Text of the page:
So a couple hours past dawn on Memorial Day I’m light-hearted skipping across the Art Museum Bridge to the Group Home with three hits because Russell said it was ok to drive to Reading in the Group Home’s station wagon. (Of the three of us, I’m the only one who has a driver’s license.) I know if I can drive straight to Reading I won’t start peaking until we’re safely at the concert. Only Russell is still sleeping when I get there, informs me on waking up that he has never done acid before, but . . . he still wants to do it — just Billy doesn’t. So me and Russell drop. Billy shows up with congas, tambourines, cow bells, and other musical instruments we all played together on the front porch of the group home listening to “All Day Music,” and Billy has a jug of wine. We all take off but by this time two of our charges have decided to come to. We’re all Black and I’m the only White guy. About ½ way to Reading, Billy decides he wants to drop his hit into the wine bottle and sip it slowly – because everything in the car seems so warm, so soft, so sunny, so wonderful.
We are really having a nice time. It’s a beautiful morning. Russell and I are up front in the station wagon and getting everybody into the groove of being outside Philadelphia (for the first time for most everybody but me) and on our way to an all-day concert with a band we already know and love and have been playing along with on the porch for the past year. We will be in our element for sure.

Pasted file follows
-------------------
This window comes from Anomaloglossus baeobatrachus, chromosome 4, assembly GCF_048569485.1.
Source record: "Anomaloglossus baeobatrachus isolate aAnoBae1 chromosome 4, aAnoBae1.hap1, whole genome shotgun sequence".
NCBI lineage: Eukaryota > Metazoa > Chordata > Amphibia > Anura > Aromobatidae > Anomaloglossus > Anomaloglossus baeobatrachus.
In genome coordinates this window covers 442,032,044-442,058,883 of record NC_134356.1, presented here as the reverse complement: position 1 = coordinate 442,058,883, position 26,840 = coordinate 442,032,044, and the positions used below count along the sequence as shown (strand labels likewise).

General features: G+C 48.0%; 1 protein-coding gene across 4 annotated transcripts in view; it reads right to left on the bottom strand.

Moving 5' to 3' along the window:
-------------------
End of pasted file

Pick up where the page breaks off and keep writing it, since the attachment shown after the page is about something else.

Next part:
But I started to peak just one exit too early, panicked, got off the Interstate and somehow got the station wagon positioned as the front car in some small, all-white, town’s Memorial Day Parade. Russell started to freak, Billy tried laughing, the kids were afraid. (It was only 25 years earlier that there were regular lynchings in parts of the U.S.)
I just drove steady to try not to get any more attention than we were already getting. The parade route was short. At the edge of town I pulled over to ask a pedestrian passing by which way to the fairgrounds. As the passerby leaned towards Russell’s passenger window, he appeared to be in a fun house mirror with a foot-long, way-too-slender, wavy face, and hollowed-out eye sockets, – and we all thought we all saw this scary mongoloid of a person – so I kept right on driving without waiting for an answer with “oh’s” and “ah’s” and “did you see him’s?” coming out everybody’s mouths. Fortunately the road I was on led right to the fairgrounds and I quickly parked in the first spot I saw.
Tomorrow: All Day Music
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